I think it was midway through the track “Ladder’s Bottom Rung” that the vision appeared through the mist. In my mind’s eye, I could clearly envisage a group of old men through the window of the “Eternal Sunset Retirement Home”. Yes, there they were. Esteemed wordsmiths Paul Heaton, Morrissey, Billy Bragg, and Eels’ E (token American). They were dressed in thick pullovers, milk bottle glasses, baggy moth-eaten grey pants, playing a game of snap. Four genius, grumpy pranksters bickering, back stabbin’ and trying to cheat. A lot. Call me crazy, but I know what I saw…
Thus Acid Country finds Paul Heaton in a similar quandry to his truculent card cheatin’ roommate Morrissey circa You Are the Quarry. A lauded lyricist long since drifted far from land, from record companies, marketing campaigns, radio buzz lists, and, yes, charts. Between his time with the Housemartins and the Beautiful South, Heaton weighed-in almost 30 UK Top 40 hits, but it’s been five years since he bobbed ‘n’ weaved with Britney and Eminem. However, cue that Rocky-style training montage, ‘cos like ol’ Mozzer, Heaton is back, Back, BACK! Risin’ up to the challenge of his rival… and like the bequiffed wonder, he’s ‘gone American’! Well, Americana.
DING! DING! Heaton yanks up his shorts and storms out, dukes aloft. Opener “The Old Radio” sounds like the Band and finds our narrator—where else?—propping up the bar. Nice to know all that training didn’t go to waste. A sweep of dustbowl country and “Liquid dreams” pining for yesterday, “From Pearl Harbour ships to Ginger Rogers’ hips / When Sugar Ray taught the KKK”. A roll call of Yankee dandies blurring to a standing ovation for baseball royalty Henry Aaron.
Yes, Heaton’s still a bard of the bar. The drunken dixie drawl of “House Party” spins a fiery tale of a street fightin’ man’s slow descent into alcoholism and the lonesome trinity of me, myself and I. “Ugly’s in the kitchen drinking / Beauty’s gone to bed / Clever’s in his room thinking”. It’s rousing Zimmerman harmonicas and the melody of Springsteen’s “Highway Patrolman” waving a drained bottle in salute to the dearly departed, “His fighting days were over / All over his boxer’s nose”. As with his elegiac “Old Red Eyes Is Back”, Heaton is painting a beauty spot onto an ugly mug. The bell then rings out “Time gentleman, please” with “Cold One in the Fridge”. A Sunday morning coming down redemption song with the throb of a hungover Tom Waits. “I shall promise not to enjoy a dry Martini / Not submit to scruffy bar stools”. Despite its narrator’s protests, abstinence makes the heart grow fonder. Poor me, pour me another.
Despite the tongue lashing, Acid Country is deep dipped in nostalgia for kinder times. The rockabilly “Welcome to the South” is Heaton’s two-fingered salute to the soul-stealing golden lights of the big smoke, “Goodbye stony silence / Hello mealy mouth”. The tender music box lullaby “Life of a Cat” meanwhile laments how our new world of CCTV and CIA has taken “Simplicity by the throat”.
But it wouldn’t be an authentic drop of Heaton without his trademark trouble n’ strife duets, the best of which being “Even a Palm Tree”. Sparring against fiesty Ruth Skipper, it’s all piss ‘n’ vinegar bitch slaps set to Rilo Kiley-esque powerpop. “I can’t find you attractive unless I’ve had drugs”, he jabs. “You’re just cavemen in better cars and worse clothes”, she haymakers back. BOKKO! It’s proof that Heaton can still swing his pop paw when the urge takes him. Another duet, “This House”, with Hem’s Sally Ellyson, runs a gentler pace but don’t be fooled, it may superficially resemble The Good Life but it hides a knuckle duster behind its back. This is love with guillotines and electric chairs that “Needs two punch bags to park right next to bed”. It’s Tom & Jerry S&M partnerships. This love desires “More of you and less of me / As I walk out that door”. Aah, ain’t love grand?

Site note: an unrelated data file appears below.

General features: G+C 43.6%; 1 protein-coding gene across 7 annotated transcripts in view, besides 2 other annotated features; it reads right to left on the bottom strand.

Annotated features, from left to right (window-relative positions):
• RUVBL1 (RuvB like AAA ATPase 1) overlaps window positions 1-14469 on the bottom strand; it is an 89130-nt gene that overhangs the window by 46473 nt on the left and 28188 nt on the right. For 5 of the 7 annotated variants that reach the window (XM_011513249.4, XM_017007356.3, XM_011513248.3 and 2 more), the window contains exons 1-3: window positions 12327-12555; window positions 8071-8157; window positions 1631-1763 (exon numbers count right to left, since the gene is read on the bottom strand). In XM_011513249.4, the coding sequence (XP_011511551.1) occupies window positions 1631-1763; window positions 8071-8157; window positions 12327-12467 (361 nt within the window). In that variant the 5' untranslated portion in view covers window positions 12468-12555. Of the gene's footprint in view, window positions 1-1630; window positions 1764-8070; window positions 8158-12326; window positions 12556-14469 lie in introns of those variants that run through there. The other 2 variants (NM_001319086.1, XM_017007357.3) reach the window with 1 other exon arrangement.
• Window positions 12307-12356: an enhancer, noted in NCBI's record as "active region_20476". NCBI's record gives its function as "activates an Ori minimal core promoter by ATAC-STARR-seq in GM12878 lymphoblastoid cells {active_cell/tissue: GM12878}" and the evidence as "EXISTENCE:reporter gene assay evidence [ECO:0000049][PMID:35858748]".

There are a couple of Dylan-length epics too. The seven-minute waltz “Young Man’s Game” is Sinatra’s “It Was a Very Good Year” sung from a Stannah chair lift. Just a man and his will to survive. Pass the handkerchiefs, “It’s a long way from here to Lover’s Lane”. Pride in the shadow of the falling curtain. A wonderful life fading behind cataracts, “None of them so bleak as a feeling you’re the only one in a game of hide and seek”. Then there’s the ambitious eight-minute title track. It descends with “Dear Prudence” delicacy before twisting through a dub-stomping interval into a mini-Russian revolution finale. A trojan horse romantically eulogising sacred British institutions, “The Indian summer / Afghan coat”, before storming the palace and torching the flag. “Let aristocrats and ruling class die trying to cross their moat / Start a war on greed, not a war on poverty”. It’s a real flex of the muscles and proves age has not calmed its author’s furies, “This country more than ever needs its pills”.
Acid Country doesn’t completely deliver a knockout punch however. Despite going up the country, it’s still occasionally ‘just’ another—the 15th—Paul Heaton record. That great voice, the tic-toc slap duets, that acid wit and the pendulum sway from joy to sorrow. Even so, Acid Country stands unashamed beside Heaton’s finest work. As his soul brother discovered with You Are the Quarry, it may not contribute significantly to the legend, but surely reinforces how this Northern star is still match fit and intent on goin’ down fighting. Now if we could only get him to star in a gritty sitcom based in a retirement home, that would be something. Jeeves, get me Morrissey’s agent!!
// Sound Affects
"The man whose songs were recorded by Johnny Cash, Alan Jackson, Ricky Skaggs, David Allan Coe, The Highwaymen, and countless others succumbs to time’s cruel cue that the only token of permanence we have to offer are the effects of shared moments and memories.READ the article